UFC Fighters in Fear of Being Released, Is That a Good or Bad Thing?

Dustin FilloyFeatured ColumnistMarch 10, 2013

SYDNEY, AUSTRALIA - FEBRUARY 27:  Jon Fitch of the USA looks at the big screen after the first round in his fight against BJ Penn of the USA during their welterweight bout part of  UFC 127 at Acer Arena on February 27, 2011 in Sydney, Australia.  (Photo by Mark Kolbe/Getty Images)
Mark Kolbe/Getty Images

If a fighter who's never gone on a losing skid like Jon Fitch receives walking papers without ever experiencing a personal problem, then few in the UFC can claim the luxury of job security.

A former welterweight title challenger, Fitch went 14-3-1 in nearly eight years with the UFC. In that span, Fitch, unlike many contracted UFC fighters, never got arrested, failed a drug test, missed a press conference or showed up overweight for a fight.

Fifteen additional fighters with clean records got axed alongside Fitch, including UFC mainstays Jacob Volkmann and Vladimir Matyushenko.

So with the exception of attempting to win consistently, which Fitch obviously did for almost eight years, what measures must a UFC fighter take once inside the Octagon to preserve his or her contract?

Furthermore, what, if any, advantages or detriments accompany a fighter who's competing on the brink of dismissal?

Although an exact criteria for maintaining long-term career stability doesn't exist, UFC president Dana White tried to offer a blunt explanation on the subject while talking with reporters after the pre-fight press conference for UFC 157.

"Any guy out there. Let me tell you what you better do—you better fight your f***ing ass off and make it good and win. That's the only way people want to see you."

In the wake of the unceremonious firing of Fitch, White also admitted that more promotional staples will soon get their pink slips.

"We have 470-something guys under contract. We have over 100 guys too many on the roster right now. The blood has not all been spilled yet. There's more coming."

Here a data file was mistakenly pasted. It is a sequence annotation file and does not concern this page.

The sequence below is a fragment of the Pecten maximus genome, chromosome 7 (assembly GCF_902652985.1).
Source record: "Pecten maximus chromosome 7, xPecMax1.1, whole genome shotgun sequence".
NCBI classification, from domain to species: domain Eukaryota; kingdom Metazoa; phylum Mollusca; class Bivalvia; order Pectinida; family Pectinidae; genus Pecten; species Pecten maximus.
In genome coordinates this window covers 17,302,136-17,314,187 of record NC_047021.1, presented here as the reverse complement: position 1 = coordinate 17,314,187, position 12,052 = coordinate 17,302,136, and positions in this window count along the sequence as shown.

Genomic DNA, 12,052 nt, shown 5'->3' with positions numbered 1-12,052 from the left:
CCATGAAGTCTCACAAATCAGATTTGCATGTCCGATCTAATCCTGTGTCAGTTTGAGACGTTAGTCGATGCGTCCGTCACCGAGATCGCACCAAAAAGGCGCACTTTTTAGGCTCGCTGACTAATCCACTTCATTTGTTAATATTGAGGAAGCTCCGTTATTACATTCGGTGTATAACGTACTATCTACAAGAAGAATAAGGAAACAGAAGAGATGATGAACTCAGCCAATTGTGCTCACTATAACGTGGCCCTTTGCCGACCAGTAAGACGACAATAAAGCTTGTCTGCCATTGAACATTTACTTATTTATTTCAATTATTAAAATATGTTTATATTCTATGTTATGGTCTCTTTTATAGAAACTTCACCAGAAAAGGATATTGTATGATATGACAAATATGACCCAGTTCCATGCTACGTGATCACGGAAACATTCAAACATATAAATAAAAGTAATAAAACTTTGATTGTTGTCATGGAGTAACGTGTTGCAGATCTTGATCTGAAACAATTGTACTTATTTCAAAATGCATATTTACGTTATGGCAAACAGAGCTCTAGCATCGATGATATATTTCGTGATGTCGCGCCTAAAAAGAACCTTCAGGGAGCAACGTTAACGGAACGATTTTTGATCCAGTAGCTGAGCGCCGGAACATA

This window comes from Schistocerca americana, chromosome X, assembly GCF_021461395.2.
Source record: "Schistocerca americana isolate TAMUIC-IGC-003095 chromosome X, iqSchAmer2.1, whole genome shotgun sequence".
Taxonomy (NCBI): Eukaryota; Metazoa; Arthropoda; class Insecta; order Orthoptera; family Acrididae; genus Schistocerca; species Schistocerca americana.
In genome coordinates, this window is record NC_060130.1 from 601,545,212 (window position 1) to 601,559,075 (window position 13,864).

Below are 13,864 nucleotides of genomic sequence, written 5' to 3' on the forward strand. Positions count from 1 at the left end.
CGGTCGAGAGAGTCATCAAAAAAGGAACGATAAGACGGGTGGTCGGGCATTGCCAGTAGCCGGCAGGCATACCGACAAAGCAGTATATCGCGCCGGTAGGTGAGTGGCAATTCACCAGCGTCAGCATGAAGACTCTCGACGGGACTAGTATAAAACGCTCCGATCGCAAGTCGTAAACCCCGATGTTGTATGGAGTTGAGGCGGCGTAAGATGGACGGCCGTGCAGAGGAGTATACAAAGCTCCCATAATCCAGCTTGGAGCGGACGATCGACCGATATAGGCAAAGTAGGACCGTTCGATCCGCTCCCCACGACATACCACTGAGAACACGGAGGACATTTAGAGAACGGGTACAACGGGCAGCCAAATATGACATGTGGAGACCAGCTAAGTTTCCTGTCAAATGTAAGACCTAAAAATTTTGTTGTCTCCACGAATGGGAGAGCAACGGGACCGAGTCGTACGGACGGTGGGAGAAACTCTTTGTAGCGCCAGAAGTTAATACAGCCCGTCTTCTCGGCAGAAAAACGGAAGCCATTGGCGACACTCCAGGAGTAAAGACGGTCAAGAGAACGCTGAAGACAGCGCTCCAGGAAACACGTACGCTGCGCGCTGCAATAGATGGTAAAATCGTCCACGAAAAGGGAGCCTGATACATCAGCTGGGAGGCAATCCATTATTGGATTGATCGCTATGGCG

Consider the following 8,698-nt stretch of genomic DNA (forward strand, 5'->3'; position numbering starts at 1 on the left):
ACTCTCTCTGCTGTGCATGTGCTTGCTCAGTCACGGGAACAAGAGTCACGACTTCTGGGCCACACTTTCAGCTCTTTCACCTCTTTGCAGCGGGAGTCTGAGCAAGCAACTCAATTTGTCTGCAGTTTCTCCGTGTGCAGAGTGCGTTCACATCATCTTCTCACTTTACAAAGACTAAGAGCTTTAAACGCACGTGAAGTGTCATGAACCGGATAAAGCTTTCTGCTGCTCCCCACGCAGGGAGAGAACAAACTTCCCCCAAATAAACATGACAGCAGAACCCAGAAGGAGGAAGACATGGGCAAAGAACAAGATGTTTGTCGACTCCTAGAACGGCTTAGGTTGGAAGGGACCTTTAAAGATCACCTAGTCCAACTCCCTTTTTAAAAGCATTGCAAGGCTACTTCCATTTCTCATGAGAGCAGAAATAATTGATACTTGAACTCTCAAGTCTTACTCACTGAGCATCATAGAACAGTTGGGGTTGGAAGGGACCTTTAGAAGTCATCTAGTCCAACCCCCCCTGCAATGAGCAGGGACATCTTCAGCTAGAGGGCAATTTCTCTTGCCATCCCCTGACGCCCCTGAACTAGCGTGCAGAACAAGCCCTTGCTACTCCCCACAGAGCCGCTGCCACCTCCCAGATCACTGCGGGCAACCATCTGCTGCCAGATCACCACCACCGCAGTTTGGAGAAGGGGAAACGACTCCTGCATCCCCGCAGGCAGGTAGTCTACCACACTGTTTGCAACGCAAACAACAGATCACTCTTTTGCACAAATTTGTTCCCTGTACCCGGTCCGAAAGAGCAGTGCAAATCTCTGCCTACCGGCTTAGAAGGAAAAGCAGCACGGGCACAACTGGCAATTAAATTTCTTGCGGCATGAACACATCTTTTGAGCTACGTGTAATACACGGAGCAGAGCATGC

However, White's colorful remarks shouldn't discourage fighters on the cusp of expulsion.

If anything, White's advice should serve as an unofficial black-and-white blueprint for those who are confused about the organization's lofty expectations.

White has made it quite evident both in interviews and through pertinent personnel decisions that enthralling fighters typically take precedence over the conservative variety. So self-aware fighters should always recognize instances when they're on the chopping block, and in those situations, they should perform accordingly.

Thus, if wins and losses come secondary to entertainment value, then a fighter who gets backed into a corner shouldn't feel as much pressure to execute a specific game plan or score a win.

Rather than fretting over prevailing, desperate fighters can simply concentrate on pleasing the UFC's brass, which obviously just entails putting on an action-packed brawl.

As for the fans, they're also in line to benefit from the desperation of bubble fighters. UFC fans seldom yearn to see a cerebral chess match, and if White gets his wish, they'll rarely have to witness one in these cases.

Those on the bubble have many reasons to adhere to White's sentiments and scrap with utter urgency, regardless of the bout's outcome. Truth be told, the UFC seems exponentially more inclined to stick with exciting losers than to part with dull winners.

After all, it's much easier to just try and put on a captivating fight than it is to win one.